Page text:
Figure 11 shows the 2D meridional and equatorial cuts at respectively ϕ = 0 and θ = π/2 of the parallel (on the left) and perpendicular (on the right) mfp in AU for the maximum of activity. Here the configuration is very multipolar, with more than two current sheets visible in the meridional cut. The equatorial plane also shows four current sheets crossing the equatorial plane, but with less angular spread than at minimum of activity. Depending on the position of the Earth along its orbit at 1 AU, both the parallel and perpendicular diffusion are thus very different at maximum of activity, with favored axis of diffusion.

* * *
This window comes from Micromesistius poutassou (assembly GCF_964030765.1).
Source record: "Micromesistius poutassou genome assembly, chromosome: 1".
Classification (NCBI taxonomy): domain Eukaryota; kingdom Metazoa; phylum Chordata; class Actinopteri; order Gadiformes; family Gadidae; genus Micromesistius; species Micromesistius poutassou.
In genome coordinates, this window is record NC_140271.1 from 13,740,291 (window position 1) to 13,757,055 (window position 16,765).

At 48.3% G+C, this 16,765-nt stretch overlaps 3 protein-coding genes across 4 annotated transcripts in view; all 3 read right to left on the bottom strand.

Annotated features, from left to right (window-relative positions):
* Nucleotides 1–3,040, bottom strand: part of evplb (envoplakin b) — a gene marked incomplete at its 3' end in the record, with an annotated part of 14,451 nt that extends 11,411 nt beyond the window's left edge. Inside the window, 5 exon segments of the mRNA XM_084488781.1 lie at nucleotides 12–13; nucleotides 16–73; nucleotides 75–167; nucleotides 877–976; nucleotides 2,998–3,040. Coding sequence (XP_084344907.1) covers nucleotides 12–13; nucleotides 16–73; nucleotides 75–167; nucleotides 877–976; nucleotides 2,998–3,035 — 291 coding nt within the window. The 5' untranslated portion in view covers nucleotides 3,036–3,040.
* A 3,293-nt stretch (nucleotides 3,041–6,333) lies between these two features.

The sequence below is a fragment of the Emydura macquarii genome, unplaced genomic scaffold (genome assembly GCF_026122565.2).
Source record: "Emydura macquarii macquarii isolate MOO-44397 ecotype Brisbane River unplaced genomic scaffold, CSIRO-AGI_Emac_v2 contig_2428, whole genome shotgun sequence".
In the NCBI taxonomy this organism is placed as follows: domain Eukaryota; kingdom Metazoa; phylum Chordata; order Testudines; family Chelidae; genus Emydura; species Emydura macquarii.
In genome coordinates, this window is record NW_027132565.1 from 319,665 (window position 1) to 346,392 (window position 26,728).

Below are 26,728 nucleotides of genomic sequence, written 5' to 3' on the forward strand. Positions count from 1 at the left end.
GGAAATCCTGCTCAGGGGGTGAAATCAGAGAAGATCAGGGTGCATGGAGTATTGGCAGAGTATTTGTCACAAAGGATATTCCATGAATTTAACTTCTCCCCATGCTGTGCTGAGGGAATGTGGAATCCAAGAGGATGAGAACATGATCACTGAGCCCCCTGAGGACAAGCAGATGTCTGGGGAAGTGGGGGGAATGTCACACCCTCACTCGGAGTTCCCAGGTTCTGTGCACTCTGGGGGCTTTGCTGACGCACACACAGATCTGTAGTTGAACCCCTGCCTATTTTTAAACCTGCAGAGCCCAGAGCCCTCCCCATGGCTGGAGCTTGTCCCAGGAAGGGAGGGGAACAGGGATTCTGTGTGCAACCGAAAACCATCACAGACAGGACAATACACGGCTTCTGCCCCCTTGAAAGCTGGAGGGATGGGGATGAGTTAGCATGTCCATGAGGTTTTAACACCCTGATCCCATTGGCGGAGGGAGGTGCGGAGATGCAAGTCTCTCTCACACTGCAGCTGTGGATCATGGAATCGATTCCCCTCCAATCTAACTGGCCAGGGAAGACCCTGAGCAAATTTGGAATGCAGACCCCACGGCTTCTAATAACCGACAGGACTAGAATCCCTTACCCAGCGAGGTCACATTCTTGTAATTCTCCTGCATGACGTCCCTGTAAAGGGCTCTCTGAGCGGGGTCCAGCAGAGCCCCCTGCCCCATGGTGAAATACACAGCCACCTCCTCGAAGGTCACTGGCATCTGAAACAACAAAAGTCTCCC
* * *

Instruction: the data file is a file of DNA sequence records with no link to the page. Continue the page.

thumbnail Fig. 11

Meridional and equatorial cuts at respectively ϕ = 0 and θ = π/2 of the parallel mfp λ|| (on the left) and the perpendicular mfp λ (on the right) in AU for a proton of rigidity 445 MV (which means 100 MeV energy). These panels correspond to a maximum of solar activity reached in August 1999.